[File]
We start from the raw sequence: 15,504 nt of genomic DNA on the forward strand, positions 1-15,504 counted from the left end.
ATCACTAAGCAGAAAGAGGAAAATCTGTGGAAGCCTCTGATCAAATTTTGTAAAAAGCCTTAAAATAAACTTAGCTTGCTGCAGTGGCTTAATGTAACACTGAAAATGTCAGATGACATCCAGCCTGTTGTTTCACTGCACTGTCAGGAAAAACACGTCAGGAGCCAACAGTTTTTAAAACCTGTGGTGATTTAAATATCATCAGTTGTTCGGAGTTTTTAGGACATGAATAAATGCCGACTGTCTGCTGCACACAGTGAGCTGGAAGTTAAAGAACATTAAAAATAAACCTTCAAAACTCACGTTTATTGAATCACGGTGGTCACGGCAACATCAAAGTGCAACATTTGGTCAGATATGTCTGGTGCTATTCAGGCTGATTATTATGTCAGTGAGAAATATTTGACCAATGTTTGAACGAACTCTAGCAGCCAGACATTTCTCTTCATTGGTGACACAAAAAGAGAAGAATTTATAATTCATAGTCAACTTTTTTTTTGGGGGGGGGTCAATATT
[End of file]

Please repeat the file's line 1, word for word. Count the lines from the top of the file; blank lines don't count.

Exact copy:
We start from the raw sequence: 15,504 nt of genomic DNA on the forward strand, positions 1-15,504 counted from the left end.